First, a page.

Rev. Jeff Chapman ~ Faith Presbyterian Church
Something extraordinary happened 2000 years ago that led to the creation of a community of people unlike any other community the world had ever seen.
It happened like this.
The God who made the world loved the world. God loved the world because love is what God does. Love is what God is. You see, God, who is one God, is also three persons. There is God the Father, God the Son, and God the Holy Spirit. That means that the one God is, in essence, a community, a loving, self-giving, deeply united community. One God, known to us as Father, Son and Holy Spirit.
The point is that God, who is by nature love, cannot help but love the world he made. Even when the world did not love God in return, that did not stop God from loving the world. In fact, when the time was right, God the Son did the unthinkable. God the Son left heaven on a rescue mission and came to earth. When we ran from God, God came after us. And when God came he came as one of us, born a fragile, helpless baby.
Eventually God the Son, who took the name Jesus, grew to become a man, a man who looked just like other men. He looked like us, but he didn’t act like us. He said things that nobody had ever said before and said them with unmatched authority. He did things nobody had ever done before, healing the sick, walking on water, raising dead people to life.
Since all this happened right out in the open it caused quite a stir, which was a problem because some people didn’t want things stirred up. Some people tried to shut Jesus up, which wasn’t easy. In fact, the only way they could shut him in the end up was to kill him, which is what they did. One Friday morning they nailed God the Son to a wooden cross on which he died six hours later. When Jesus’ lifeless body was sealed in the tomb that evening, his enemies assumed they had foiled his plans. What they didn’t realize was that things were going exactly according to Jesus’ plans. All along it had been God’s plan to take upon himself the suffering and death which had become the destiny of the rebellious world he loved.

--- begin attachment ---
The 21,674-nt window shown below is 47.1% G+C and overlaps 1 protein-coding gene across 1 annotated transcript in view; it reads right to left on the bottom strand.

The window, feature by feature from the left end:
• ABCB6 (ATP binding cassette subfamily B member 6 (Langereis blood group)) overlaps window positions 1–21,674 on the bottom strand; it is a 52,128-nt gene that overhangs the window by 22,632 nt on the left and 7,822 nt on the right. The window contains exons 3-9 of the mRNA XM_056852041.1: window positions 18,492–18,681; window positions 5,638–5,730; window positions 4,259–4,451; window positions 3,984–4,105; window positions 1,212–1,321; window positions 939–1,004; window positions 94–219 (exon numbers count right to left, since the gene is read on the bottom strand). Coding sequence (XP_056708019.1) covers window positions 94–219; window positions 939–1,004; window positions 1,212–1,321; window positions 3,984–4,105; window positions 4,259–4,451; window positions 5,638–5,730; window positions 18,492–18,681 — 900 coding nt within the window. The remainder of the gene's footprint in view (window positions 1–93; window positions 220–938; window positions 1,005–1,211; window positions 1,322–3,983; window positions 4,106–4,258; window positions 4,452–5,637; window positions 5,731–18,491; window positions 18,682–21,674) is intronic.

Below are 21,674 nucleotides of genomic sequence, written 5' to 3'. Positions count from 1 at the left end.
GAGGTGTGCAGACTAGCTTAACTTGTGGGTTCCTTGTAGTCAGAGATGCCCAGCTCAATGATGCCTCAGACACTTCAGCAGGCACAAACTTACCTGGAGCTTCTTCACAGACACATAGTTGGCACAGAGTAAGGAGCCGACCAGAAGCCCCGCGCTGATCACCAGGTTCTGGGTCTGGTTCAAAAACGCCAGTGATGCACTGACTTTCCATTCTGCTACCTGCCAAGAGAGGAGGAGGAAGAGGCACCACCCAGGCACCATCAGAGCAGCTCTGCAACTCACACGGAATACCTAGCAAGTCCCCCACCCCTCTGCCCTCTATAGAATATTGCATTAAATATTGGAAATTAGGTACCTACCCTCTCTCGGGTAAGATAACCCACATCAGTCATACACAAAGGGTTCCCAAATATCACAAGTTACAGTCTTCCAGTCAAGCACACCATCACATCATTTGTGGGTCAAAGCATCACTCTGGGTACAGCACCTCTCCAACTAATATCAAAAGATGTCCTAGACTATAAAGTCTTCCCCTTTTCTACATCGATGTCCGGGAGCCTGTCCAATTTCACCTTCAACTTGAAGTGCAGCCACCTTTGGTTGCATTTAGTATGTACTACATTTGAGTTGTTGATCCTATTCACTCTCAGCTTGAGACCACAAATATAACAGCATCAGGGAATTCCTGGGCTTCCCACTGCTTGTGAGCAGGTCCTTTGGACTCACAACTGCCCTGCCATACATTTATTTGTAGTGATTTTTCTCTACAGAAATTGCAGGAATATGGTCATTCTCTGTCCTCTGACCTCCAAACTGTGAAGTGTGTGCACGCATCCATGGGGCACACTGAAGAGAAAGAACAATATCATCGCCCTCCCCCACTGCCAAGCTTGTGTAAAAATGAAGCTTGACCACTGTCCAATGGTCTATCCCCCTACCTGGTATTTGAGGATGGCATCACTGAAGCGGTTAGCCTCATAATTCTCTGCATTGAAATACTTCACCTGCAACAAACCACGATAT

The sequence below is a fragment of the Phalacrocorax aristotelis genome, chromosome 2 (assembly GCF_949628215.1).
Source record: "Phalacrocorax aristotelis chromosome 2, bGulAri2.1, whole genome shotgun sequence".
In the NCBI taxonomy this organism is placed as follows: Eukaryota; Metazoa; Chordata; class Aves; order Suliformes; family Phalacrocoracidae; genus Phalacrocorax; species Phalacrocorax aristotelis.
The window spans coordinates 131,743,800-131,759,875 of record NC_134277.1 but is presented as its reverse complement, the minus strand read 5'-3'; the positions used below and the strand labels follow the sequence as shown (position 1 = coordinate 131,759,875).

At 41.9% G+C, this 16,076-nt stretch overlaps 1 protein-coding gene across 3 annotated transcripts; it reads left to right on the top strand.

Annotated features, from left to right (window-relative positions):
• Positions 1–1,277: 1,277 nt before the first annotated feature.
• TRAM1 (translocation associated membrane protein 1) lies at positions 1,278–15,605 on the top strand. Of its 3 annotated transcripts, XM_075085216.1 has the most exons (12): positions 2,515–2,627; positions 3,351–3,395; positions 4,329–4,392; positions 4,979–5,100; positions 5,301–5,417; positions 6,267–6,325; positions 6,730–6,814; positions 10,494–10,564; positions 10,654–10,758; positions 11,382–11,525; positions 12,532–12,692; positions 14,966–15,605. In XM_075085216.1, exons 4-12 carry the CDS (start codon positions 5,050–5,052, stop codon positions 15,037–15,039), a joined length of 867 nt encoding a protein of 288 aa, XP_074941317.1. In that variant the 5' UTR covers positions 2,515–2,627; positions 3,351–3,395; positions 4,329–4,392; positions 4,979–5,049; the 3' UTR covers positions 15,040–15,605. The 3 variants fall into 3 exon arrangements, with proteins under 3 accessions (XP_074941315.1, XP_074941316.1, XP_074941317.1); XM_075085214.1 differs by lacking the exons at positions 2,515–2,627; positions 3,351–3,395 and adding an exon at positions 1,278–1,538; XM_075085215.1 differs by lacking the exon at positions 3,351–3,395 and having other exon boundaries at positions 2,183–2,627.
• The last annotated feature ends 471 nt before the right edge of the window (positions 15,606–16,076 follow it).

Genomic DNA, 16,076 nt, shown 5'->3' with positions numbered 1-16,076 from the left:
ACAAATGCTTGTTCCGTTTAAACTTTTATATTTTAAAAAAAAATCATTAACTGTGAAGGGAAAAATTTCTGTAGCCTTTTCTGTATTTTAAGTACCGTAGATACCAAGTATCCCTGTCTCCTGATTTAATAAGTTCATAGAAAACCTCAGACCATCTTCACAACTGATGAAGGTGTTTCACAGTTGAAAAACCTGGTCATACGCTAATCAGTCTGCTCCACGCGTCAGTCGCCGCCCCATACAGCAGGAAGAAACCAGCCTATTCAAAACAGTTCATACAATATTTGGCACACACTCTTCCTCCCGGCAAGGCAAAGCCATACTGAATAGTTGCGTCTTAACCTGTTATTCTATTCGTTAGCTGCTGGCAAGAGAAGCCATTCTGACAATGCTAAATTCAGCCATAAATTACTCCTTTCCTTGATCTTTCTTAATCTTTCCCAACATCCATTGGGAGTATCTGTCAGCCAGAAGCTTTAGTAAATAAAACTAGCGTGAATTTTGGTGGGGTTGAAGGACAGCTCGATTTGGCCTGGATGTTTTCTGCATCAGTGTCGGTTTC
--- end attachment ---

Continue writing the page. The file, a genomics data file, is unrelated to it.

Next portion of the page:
This leads to a mystery I will never understand. Even though God apparently can die, God can’t stay dead. The grave could not hold God the Son captive for long. Three days later, Jesus was raised to life. Sin was overcome at the cross; death was overcome at the empty tomb, and in the end life had the final word. And what happened in that tomb that Sunday morning was just the beginning, for it was God’s plan to bring all dead things back to life, to make all wrongs right again, to heal everything that human sin had made sick.
At that time there was a small community of men and women who had been friends with God the Son. After he rose, Jesus appeared to these friends, face to face, proving to them he wasn’t a ghost by showing them he was real, the most real thing in the world. Well, as you can imagine they were in shock. Their hearts were full of joy and fear, all at the same time. They didn’t understand what was happening. So for a few days Jesus hung around to explain things. He assured them they had no reason to be afraid. He guaranteed them that everything was happening right on schedule, that God was now carrying out his plans to rescue the world he loved. He told them that they were simply the first witnesses to these things and that soon they would be sent out to share this good news with anybody and everybody who would listen.